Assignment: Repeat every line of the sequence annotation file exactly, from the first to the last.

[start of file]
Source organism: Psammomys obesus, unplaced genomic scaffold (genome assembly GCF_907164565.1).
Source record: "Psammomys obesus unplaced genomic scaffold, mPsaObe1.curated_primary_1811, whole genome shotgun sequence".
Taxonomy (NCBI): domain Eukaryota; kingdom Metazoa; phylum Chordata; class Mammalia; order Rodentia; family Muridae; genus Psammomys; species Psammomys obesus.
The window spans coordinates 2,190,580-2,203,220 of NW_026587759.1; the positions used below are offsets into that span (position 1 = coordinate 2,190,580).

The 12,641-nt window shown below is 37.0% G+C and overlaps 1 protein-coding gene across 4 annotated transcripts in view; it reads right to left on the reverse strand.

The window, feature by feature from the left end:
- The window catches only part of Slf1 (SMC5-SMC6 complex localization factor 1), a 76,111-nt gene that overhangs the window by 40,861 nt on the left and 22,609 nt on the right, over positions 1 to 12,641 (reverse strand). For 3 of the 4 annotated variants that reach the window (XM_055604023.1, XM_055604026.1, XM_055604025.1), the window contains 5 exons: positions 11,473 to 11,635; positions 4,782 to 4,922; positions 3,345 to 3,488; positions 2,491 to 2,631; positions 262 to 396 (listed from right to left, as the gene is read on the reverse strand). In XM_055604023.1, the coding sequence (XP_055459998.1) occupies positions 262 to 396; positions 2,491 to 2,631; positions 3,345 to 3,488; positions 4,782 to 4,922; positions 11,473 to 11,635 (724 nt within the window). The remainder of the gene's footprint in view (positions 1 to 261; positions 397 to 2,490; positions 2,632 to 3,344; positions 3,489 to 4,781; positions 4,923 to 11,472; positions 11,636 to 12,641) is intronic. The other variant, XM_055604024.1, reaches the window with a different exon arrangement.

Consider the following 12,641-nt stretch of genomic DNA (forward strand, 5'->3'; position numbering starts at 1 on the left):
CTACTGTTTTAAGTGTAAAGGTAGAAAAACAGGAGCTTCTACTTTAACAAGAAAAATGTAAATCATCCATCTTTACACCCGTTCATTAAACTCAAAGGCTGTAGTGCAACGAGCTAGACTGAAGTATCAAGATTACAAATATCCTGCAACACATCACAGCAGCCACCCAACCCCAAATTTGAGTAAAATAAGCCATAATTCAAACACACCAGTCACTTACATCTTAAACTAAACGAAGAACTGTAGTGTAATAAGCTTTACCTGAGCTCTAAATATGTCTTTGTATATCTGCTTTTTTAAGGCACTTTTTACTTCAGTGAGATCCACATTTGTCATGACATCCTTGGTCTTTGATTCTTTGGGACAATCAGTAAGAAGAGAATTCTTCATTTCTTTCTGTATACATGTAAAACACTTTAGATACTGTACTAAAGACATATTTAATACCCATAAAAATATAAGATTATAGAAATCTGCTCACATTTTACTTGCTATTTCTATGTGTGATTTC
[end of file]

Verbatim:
Source organism: Psammomys obesus, unplaced genomic scaffold (genome assembly GCF_907164565.1).
Source record: "Psammomys obesus unplaced genomic scaffold, mPsaObe1.curated_primary_1811, whole genome shotgun sequence".
Taxonomy (NCBI): domain Eukaryota; kingdom Metazoa; phylum Chordata; class Mammalia; order Rodentia; family Muridae; genus Psammomys; species Psammomys obesus.
The window spans coordinates 2,190,580-2,203,220 of NW_026587759.1; the positions used below are offsets into that span (position 1 = coordinate 2,190,580).

The 12,641-nt window shown below is 37.0% G+C and overlaps 1 protein-coding gene across 4 annotated transcripts in view; it reads right to left on the reverse strand.

The window, feature by feature from the left end:
- The window catches only part of Slf1 (SMC5-SMC6 complex localization factor 1), a 76,111-nt gene that overhangs the window by 40,861 nt on the left and 22,609 nt on the right, over positions 1 to 12,641 (reverse strand). For 3 of the 4 annotated variants that reach the window (XM_055604023.1, XM_055604026.1, XM_055604025.1), the window contains 5 exons: positions 11,473 to 11,635; positions 4,782 to 4,922; positions 3,345 to 3,488; positions 2,491 to 2,631; positions 262 to 396 (listed from right to left, as the gene is read on the reverse strand). In XM_055604023.1, the coding sequence (XP_055459998.1) occupies positions 262 to 396; positions 2,491 to 2,631; positions 3,345 to 3,488; positions 4,782 to 4,922; positions 11,473 to 11,635 (724 nt within the window). The remainder of the gene's footprint in view (positions 1 to 261; positions 397 to 2,490; positions 2,632 to 3,344; positions 3,489 to 4,781; positions 4,923 to 11,472; positions 11,636 to 12,641) is intronic. The other variant, XM_055604024.1, reaches the window with a different exon arrangement.

Consider the following 12,641-nt stretch of genomic DNA (forward strand, 5'->3'; position numbering starts at 1 on the left):
CTACTGTTTTAAGTGTAAAGGTAGAAAAACAGGAGCTTCTACTTTAACAAGAAAAATGTAAATCATCCATCTTTACACCCGTTCATTAAACTCAAAGGCTGTAGTGCAACGAGCTAGACTGAAGTATCAAGATTACAAATATCCTGCAACACATCACAGCAGCCACCCAACCCCAAATTTGAGTAAAATAAGCCATAATTCAAACACACCAGTCACTTACATCTTAAACTAAACGAAGAACTGTAGTGTAATAAGCTTTACCTGAGCTCTAAATATGTCTTTGTATATCTGCTTTTTTAAGGCACTTTTTACTTCAGTGAGATCCACATTTGTCATGACATCCTTGGTCTTTGATTCTTTGGGACAATCAGTAAGAAGAGAATTCTTCATTTCTTTCTGTATACATGTAAAACACTTTAGATACTGTACTAAAGACATATTTAATACCCATAAAAATATAAGATTATAGAAATCTGCTCACATTTTACTTGCTATTTCTATGTGTGATTTC